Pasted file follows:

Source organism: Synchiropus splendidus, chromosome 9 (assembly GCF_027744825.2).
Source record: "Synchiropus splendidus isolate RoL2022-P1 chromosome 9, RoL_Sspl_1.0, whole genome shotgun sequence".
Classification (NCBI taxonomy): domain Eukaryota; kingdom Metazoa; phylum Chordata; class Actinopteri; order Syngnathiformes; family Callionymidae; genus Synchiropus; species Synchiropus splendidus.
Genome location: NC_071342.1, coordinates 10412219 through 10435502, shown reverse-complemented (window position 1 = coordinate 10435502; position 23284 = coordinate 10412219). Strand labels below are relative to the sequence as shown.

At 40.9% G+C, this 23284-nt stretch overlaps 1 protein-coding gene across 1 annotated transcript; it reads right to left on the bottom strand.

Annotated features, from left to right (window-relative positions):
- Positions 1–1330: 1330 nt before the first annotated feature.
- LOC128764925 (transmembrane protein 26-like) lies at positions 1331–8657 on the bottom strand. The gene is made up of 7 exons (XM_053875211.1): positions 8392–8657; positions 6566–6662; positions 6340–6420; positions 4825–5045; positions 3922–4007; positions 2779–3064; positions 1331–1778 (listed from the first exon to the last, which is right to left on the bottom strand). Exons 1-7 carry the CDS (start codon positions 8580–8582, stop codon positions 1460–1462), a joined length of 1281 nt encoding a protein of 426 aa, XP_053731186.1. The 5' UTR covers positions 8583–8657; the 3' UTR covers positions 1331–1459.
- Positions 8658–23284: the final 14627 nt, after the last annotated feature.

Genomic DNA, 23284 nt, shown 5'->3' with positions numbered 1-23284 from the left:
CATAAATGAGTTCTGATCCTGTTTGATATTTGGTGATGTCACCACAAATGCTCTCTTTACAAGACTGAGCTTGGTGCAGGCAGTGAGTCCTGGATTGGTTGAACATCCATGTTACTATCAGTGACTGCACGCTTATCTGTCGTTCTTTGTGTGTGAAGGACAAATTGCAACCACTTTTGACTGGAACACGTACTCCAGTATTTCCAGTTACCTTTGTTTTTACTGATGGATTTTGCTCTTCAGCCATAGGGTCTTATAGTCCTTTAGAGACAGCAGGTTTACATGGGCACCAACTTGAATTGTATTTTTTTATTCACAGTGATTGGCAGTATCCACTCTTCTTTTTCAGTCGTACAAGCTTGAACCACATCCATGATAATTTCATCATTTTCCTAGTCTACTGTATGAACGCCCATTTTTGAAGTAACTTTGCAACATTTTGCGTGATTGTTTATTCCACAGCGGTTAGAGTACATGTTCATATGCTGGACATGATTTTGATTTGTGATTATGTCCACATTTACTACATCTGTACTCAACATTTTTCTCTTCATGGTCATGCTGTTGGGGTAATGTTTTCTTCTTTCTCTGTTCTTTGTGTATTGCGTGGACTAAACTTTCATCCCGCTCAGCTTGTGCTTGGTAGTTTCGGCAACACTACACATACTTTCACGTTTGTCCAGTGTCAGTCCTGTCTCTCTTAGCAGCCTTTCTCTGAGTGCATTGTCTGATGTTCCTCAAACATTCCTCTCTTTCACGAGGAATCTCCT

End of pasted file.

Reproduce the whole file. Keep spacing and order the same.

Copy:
Source organism: Synchiropus splendidus, chromosome 9 (assembly GCF_027744825.2).
Source record: "Synchiropus splendidus isolate RoL2022-P1 chromosome 9, RoL_Sspl_1.0, whole genome shotgun sequence".
Classification (NCBI taxonomy): domain Eukaryota; kingdom Metazoa; phylum Chordata; class Actinopteri; order Syngnathiformes; family Callionymidae; genus Synchiropus; species Synchiropus splendidus.
Genome location: NC_071342.1, coordinates 10412219 through 10435502, shown reverse-complemented (window position 1 = coordinate 10435502; position 23284 = coordinate 10412219). Strand labels below are relative to the sequence as shown.

At 40.9% G+C, this 23284-nt stretch overlaps 1 protein-coding gene across 1 annotated transcript; it reads right to left on the bottom strand.

Annotated features, from left to right (window-relative positions):
- Positions 1–1330: 1330 nt before the first annotated feature.
- LOC128764925 (transmembrane protein 26-like) lies at positions 1331–8657 on the bottom strand. The gene is made up of 7 exons (XM_053875211.1): positions 8392–8657; positions 6566–6662; positions 6340–6420; positions 4825–5045; positions 3922–4007; positions 2779–3064; positions 1331–1778 (listed from the first exon to the last, which is right to left on the bottom strand). Exons 1-7 carry the CDS (start codon positions 8580–8582, stop codon positions 1460–1462), a joined length of 1281 nt encoding a protein of 426 aa, XP_053731186.1. The 5' UTR covers positions 8583–8657; the 3' UTR covers positions 1331–1459.
- Positions 8658–23284: the final 14627 nt, after the last annotated feature.

Genomic DNA, 23284 nt, shown 5'->3' with positions numbered 1-23284 from the left:
CATAAATGAGTTCTGATCCTGTTTGATATTTGGTGATGTCACCACAAATGCTCTCTTTACAAGACTGAGCTTGGTGCAGGCAGTGAGTCCTGGATTGGTTGAACATCCATGTTACTATCAGTGACTGCACGCTTATCTGTCGTTCTTTGTGTGTGAAGGACAAATTGCAACCACTTTTGACTGGAACACGTACTCCAGTATTTCCAGTTACCTTTGTTTTTACTGATGGATTTTGCTCTTCAGCCATAGGGTCTTATAGTCCTTTAGAGACAGCAGGTTTACATGGGCACCAACTTGAATTGTATTTTTTTATTCACAGTGATTGGCAGTATCCACTCTTCTTTTTCAGTCGTACAAGCTTGAACCACATCCATGATAATTTCATCATTTTCCTAGTCTACTGTATGAACGCCCATTTTTGAAGTAACTTTGCAACATTTTGCGTGATTGTTTATTCCACAGCGGTTAGAGTACATGTTCATATGCTGGACATGATTTTGATTTGTGATTATGTCCACATTTACTACATCTGTACTCAACATTTTTCTCTTCATGGTCATGCTGTTGGGGTAATGTTTTCTTCTTTCTCTGTTCTTTGTGTATTGCGTGGACTAAACTTTCATCCCGCTCAGCTTGTGCTTGGTAGTTTCGGCAACACTACACATACTTTCACGTTTGTCCAGTGTCAGTCCTGTCTCTCTTAGCAGCCTTTCTCTGAGTGCATTGTCTGATGTTCCTCAAACATTCCTCTCTTTCACGAGGAATCTCCT